Earlier today, Voyager was announced as the NWSL’s first-ever cryptocurrency brokerage partner, following on the heels of last week’s extension with NASCAR‘s Landon Cassill. This wasn’t their first splash, however. In late October, Voyager became not only the Dallas Mavericks‘ first crypto brokerage, but (as the Warriors did today with FTX) became the Mavs’ first international partner in an exclusive, five-year deal.

Now you see how quickly the category — and the opportunities — keep growing. All for a business that is anything but mainstream so far, and whose adoption, not to mention regulation, is still very fluid.

“The crypto platform market is flush with VC/SPAC cash, and they all have the same objectives: brand building and customer acquisition,” Tweeted veteran sports marketer, tech expert and Columbia University professor, Tom Richardson last week. “Just like daily fantasy 7 years ago and sports betting the last two years. It’s a good time to be selling sponsorships & licenses.”

Still — will all that cash, and all that awareness, translate into sustainability and long-term partnerships in such a volatile category? Let alone remain truly global?

Many of us who have been in the sponsorship selling game for some time remember the dot-com boom, where naming rights deals like the New England Patriots‘ with CGMI, the Tennessee Titans with Adelphia Communications and the Baltimore Ravens with PSINet, and massive media spends on Super Bowl ads from companies like FogDog and all went bust.

Yet many others, think Go Daddy or YouTube, have ridden the exposure to success and even boom years.

“Like in any new category there are going to be big winners and tough losers, the reality is that today you can do more homework with business intelligence tools and make much better decisions than you could have 15 years ago,” added veteran marketer Chris Lencheski, who has worked on naming rights deals in the past.

“One thing you have to remember, while these brands and this category are talking about secured cloud-based payment systems, we old school sellers need cold hard cash to make the deal work,” continued Lencheski. “If you are doing these deals, even for the long term, dollars in the bank are going to be key in such a competitive and volatile category. Learning from past deals that were big on buzz but short on company life should make everyone make sure that the dollars are there before signing away the building rights.”

Courtesy Navigate

As a rising fintech tide comes in, the prices for all categories can start to rise again as well. For all the properties who were engaged in givebacks the past 18 months due to the pandemic, this would be a welcome long-term opportunity. Albeit, it is an opportunity with some trepidation.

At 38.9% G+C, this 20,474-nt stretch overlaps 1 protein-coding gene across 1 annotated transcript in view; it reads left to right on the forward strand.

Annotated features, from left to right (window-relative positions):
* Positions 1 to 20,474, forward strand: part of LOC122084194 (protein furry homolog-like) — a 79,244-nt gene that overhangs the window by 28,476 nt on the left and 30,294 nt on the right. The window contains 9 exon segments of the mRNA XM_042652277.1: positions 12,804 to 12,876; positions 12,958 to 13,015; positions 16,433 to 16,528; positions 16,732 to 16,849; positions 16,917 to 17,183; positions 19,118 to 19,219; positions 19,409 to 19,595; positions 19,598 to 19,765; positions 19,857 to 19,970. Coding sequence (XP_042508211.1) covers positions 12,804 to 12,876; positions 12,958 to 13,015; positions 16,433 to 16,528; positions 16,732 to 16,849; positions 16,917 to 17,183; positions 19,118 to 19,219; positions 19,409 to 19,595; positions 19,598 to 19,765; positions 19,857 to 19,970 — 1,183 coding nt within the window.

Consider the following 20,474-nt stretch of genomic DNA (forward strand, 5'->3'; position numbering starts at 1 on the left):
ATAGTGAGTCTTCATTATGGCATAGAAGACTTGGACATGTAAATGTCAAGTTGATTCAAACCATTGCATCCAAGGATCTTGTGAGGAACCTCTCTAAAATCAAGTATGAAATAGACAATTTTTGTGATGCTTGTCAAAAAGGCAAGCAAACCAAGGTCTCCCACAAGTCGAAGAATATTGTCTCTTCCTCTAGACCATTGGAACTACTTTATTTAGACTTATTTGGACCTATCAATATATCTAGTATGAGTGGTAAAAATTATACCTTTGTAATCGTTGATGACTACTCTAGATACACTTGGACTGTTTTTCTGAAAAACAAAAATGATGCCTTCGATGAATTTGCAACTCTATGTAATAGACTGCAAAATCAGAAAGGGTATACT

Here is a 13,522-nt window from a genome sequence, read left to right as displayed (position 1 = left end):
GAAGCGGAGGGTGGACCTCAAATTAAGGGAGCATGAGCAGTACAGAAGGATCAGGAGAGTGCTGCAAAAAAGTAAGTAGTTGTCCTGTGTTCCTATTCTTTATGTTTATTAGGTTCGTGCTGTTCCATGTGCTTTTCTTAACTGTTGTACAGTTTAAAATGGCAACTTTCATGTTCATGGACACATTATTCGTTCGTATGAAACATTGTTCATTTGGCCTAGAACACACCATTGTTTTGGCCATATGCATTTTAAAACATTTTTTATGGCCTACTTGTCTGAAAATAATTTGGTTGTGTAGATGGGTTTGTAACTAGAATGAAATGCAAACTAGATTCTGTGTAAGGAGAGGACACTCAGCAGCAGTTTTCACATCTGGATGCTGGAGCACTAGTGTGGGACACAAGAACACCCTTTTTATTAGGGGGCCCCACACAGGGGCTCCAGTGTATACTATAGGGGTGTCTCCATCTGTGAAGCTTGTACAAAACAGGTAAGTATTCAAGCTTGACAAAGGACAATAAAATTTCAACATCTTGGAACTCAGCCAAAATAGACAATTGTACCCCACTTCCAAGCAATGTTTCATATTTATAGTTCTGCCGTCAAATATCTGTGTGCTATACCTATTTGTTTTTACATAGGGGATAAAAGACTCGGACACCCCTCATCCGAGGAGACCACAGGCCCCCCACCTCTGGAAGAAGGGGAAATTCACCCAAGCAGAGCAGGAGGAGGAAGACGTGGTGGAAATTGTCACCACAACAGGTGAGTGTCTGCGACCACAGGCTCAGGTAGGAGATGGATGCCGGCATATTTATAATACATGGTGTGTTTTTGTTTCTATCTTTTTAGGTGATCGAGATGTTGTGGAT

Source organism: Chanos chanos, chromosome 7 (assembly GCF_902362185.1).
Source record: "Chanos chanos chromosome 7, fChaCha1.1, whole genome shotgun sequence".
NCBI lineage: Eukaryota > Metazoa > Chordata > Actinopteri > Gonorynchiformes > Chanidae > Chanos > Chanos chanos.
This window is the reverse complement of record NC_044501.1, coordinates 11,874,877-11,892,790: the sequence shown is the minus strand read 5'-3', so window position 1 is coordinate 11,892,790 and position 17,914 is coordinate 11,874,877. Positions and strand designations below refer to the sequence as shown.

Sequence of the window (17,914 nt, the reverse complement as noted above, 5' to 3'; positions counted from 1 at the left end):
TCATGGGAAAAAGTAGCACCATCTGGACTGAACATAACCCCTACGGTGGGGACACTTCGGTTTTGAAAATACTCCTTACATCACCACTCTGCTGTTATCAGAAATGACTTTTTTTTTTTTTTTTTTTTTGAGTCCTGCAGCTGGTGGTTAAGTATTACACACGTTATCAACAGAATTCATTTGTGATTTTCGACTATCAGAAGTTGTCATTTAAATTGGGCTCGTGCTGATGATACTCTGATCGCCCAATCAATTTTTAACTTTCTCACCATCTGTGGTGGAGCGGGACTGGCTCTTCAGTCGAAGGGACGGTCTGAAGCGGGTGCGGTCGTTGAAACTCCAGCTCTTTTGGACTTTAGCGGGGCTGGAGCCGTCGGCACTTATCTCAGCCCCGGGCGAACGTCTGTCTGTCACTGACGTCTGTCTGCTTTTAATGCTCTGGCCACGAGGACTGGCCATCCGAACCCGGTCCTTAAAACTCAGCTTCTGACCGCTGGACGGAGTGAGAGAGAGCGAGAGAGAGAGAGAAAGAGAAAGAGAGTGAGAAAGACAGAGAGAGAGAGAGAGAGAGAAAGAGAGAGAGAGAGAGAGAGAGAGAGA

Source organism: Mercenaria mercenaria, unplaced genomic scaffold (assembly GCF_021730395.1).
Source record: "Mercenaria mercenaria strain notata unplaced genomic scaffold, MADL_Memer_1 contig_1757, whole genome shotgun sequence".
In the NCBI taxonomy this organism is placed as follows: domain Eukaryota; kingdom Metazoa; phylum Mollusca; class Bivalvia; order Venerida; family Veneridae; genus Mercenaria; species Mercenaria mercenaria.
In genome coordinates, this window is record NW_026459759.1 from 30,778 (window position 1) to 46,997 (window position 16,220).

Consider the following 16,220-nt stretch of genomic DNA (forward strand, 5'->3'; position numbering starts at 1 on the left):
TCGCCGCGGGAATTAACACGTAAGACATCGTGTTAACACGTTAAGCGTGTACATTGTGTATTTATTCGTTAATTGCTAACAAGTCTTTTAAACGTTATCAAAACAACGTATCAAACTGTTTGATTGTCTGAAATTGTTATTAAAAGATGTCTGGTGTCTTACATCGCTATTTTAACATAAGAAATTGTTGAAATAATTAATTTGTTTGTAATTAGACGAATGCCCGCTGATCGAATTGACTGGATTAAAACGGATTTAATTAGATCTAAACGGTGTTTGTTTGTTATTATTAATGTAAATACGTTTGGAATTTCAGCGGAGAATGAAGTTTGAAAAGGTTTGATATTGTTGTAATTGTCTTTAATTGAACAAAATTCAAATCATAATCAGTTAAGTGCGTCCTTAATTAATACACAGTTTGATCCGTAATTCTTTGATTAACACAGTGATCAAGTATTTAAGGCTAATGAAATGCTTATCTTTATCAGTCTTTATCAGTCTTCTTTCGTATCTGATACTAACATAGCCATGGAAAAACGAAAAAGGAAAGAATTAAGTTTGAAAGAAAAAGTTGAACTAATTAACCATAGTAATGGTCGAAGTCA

“These companies are in a mad dash to get their name out there and put their stake in the ground,” Woody Thompson, EVP at Octagon, told the New York Post two weeks ago. “The premium prices venture capital-flush crypto companies are willing to pay for ad space are likely to raise advertising costs across the board, forcing traditional advertisers like car, retail and beverage companies to shell out more money, it’s what happened with the dot-com boom.”

How much? Navigate Research’s October analysis found that crypto trading platform brands were paying a 36 percent premium for jersey patch deals and a 26 percent premium for naming rights.

How soon until we see the ultimate convergence of sports businesses two spending leaders and a crypto-owned sportsbook? It feels inevitable at this point, though how soon remains a bit of a drama-filled guessing game.

Just yesterday, Legal Sports Report reported that FTX was close to acquiring a sportsbook, Las Vegas, Nev.-based PlayUp, for $450 million in August. That is until PlayUp’s now former U.S. CEO, Dr. Laila Mintas torpedoed the sale following her failed personal contract negotiations. This all came to light because PlayUp has filed for a restraining order against Mintas, alleging she threatened to “burn PlayUp to the ground” after her demand to be installed as global CEO was rebuffed.

Even with boom-bust cycles and category crossover uncertainty helping many cast a cautious eye, there is no doubt that the category, which can really be labeled more explosive than just steadily emerging, is the one that is keeping sellers active, engaged, and a bit wary as we head towards 2022.

Which cash-infused brands will be next into the spending race?

Only one thing is certain. With NBA patch deals, NHL helmet deals, several new stadia under construction, skyrocketing interest in college sports, and the open market of European soccer looking for cash and exposure, it is going to be interesting to continue to follow what happens next.

Chris brings deep sports business experience to his role as publisher of TMR. He first put his sales, experiential marketing, PR, sales and valuation skills to work in sporting goods retail in 1986. He has since worked for brands and agencies across all major league sports, plus golf, college athletics, marathons and motorsports. Chris is also the proud founder of Painless Networking.